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From Stress to Serenity - Gaining Strength in the Trials of Life

by by Angus Jenkinson

listed in stress

[Image: From Stress to Serenity - Gaining Strength in the Trials of Life]

On the one hand this is a great book. It's an interesting and enjoyable read. It's more than a straightforward 'how to' manual. It is well-written by a passionate and erudite author. And it engages with the subject of stress at a deep holistic level. For practitioners, the clear structure of the book is useful, enabling us to pick out ideas or issues that interest us. But any practitioner who took only a simple 'pick and mix' approach here would miss out on the richness of the full journey.

On the other hand a person currently in stress and looking for a self-help book might find this richness a little too much to cope with, particularly as the advice and exercises are not always easy to separate out from among the opinion and commentary.

The message of the book is that self-awareness and self-responsibility are key to dealing with stress, and that adopting this approach turns stress into a tool for personal development. Responsibility for the self manifests in our ability to recognize that we have choice in every situation we face. Whatever absences of choice there are (for example, in being made redundant), we have a choice in how we think about the matter (for example, whether we indulge in victim mentality or look for the opportunities). This is nothing new. It has been a mainstay of NLP for the past 30 years. However, what is new and different is the way the ideas are presented.

The title of the book, From Stress to Serenity and the subtitle Gaining Strength in the Trials of Life implies a journey. This journey metaphor is emphasized in the structure of the book. Starting with "The Mission of Stress" and its role as a guide in our life journey, we are taken through reflections on the self and reflections on the outer world to the point at which we are "Crossing thresholds" by engaging with the trials of life.

Jenkinson is a capable guide through the world of stress. He takes us to the main features: for example, Work, Other People, Meditation. And he points out the interesting diversions and parallel tracks. So, for example, in Chapter 9, When People Send us Crazy, the main features are conflict, personal responsibility and healing. Along the way, we are treated to insights and opinions on world politics, great poets from many cultures, Maslow's hierarchy of needs, Rudolf Steiner, reincarnation, karma, Confucius, Marshal Rosenberg's non-violent communication, and much more. This is what makes the book distinct from the norm. Instead of relying on popular science, sociology/business research and anecdote (all these are included) the author brings in philosophy, religion, politics, culture.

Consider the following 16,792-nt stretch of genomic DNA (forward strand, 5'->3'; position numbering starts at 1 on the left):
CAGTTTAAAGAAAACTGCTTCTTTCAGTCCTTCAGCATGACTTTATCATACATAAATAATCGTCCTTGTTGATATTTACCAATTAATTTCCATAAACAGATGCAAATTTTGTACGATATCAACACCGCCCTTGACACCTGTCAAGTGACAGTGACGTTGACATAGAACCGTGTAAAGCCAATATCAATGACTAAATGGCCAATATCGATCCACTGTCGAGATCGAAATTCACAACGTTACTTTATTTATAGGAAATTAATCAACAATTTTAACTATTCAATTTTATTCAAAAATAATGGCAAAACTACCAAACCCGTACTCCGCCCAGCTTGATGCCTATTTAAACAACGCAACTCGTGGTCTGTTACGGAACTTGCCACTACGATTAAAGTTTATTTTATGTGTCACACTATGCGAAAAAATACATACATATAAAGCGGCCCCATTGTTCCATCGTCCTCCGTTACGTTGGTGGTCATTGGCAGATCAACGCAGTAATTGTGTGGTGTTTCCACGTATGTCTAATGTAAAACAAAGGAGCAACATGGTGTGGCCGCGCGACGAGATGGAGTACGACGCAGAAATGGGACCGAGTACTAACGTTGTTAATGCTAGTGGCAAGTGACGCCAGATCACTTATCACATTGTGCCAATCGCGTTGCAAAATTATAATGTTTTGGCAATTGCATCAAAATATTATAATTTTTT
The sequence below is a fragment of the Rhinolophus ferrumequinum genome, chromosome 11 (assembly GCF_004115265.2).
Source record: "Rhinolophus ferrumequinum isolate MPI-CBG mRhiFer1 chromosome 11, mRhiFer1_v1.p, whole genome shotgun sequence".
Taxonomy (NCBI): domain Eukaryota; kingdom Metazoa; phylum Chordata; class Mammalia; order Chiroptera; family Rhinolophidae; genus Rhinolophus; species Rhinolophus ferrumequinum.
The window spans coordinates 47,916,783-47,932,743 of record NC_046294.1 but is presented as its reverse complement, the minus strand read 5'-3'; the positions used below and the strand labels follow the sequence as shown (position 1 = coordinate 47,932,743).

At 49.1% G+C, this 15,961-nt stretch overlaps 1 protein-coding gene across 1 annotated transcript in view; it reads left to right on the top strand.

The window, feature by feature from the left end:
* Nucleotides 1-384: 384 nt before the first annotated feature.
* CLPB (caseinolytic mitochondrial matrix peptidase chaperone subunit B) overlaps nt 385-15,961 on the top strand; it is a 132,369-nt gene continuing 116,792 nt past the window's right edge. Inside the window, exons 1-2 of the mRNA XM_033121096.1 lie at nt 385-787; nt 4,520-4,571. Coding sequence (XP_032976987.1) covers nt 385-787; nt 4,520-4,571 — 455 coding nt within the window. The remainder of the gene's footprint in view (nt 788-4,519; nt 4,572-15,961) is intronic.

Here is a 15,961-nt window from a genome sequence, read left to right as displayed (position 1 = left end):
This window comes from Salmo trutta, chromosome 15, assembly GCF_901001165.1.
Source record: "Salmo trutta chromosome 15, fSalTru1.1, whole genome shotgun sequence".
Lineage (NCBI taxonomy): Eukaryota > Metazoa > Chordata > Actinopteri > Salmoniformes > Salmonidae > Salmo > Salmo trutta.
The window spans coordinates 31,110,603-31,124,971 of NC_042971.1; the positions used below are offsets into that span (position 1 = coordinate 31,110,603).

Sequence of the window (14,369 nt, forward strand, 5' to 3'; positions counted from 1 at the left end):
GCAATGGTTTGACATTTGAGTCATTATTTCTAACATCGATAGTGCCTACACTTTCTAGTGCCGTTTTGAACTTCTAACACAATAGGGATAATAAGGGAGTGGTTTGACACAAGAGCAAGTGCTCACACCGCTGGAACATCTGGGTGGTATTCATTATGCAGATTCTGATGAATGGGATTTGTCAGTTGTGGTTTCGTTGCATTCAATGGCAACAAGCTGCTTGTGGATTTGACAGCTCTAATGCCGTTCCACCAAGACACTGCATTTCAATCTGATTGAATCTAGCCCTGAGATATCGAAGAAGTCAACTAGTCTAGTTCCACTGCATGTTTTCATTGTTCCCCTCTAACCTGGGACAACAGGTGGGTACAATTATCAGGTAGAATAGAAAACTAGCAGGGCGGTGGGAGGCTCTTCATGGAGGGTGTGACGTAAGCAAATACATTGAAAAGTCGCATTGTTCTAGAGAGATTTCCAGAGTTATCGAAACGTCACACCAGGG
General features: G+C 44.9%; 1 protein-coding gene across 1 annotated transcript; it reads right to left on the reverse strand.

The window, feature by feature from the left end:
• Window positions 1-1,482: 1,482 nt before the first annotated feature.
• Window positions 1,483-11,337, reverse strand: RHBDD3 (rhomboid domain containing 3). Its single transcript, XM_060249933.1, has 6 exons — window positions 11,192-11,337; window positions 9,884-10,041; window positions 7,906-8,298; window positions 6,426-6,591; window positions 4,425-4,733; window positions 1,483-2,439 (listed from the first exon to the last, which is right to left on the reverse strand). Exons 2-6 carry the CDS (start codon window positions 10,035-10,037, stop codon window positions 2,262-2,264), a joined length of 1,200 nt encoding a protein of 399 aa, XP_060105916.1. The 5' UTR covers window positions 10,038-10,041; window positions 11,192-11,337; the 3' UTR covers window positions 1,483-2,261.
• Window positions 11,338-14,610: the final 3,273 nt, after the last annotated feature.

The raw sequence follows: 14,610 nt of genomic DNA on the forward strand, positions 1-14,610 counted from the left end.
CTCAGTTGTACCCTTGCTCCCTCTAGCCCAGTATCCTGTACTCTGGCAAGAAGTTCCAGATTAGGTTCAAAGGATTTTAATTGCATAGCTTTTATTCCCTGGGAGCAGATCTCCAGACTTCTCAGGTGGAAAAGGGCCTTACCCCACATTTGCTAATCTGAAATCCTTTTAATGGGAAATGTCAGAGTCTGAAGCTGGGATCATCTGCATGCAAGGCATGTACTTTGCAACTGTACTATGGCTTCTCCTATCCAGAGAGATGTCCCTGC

Two chapters in particular have this richness of ideas. Chapter 5, How Stress Creates Self-leadership takes astrological signs as the paradigm for the different kinds of stress and the qualities we need to cultivate in order to cope with those stresses. And Chapter 10, Trials that Guide Us to our Higher Self categorises the different trials of life (such as grief) according to the elements of air, fire and water.

But this is where my discomfort with the book creeps in. (I have to say this is only a minor quibble, for this is a book that will reward re-reading and further study.) At times there can be so much going on that it feels like being buffeted by a flood or a whirlwind of ideas. For example, in one chapter (Chapter 9, p. 183) in the space of five lines there are references to Christ, Krishnamurti, Blake and Rosenberg. In chapter 5 each astrological sign is related to an interval on the musical scale.

The book does contain useful exercises and practical advice on how to control stress and use it as a tool for personal development. The advice ranges from getting enough sleep to eating organic foods and wearing comfortable shoes (honest). And it is backed up with reasons why we should do these things. Sometimes, in stating his opinion or giving advice Jenkinson refers to academic studies and it would have been interesting to have had the references to these, so we could find out more if we wanted.

For many of the exercises I get the impression that Jenkinson is indebted to Steiner, but he clearly draws on many influences as the exercises range from the practical (e.g. memory exercises) to the more inwardly focused (e.g. meditation).

The fact that many of the exercises and ideas on dealing with stress are buried within the body of the text sometimes adds to the feeling of being overwhelmed as, one minute we are grappling with ideas and the next we are engaging in activity without as it were, space for reflection.

The cover says this is "an enlightening workbook as well as a thought-provoking analysis of the roots of stress and its meaning for our personal and spiritual development". It is certainly the latter, and well-worth investing in to gain a deeper understanding of stress and enhance your approaches to dealing with it.

Craig Brown
Published by Sophia Books.
ISBN 1-85584-157-6.

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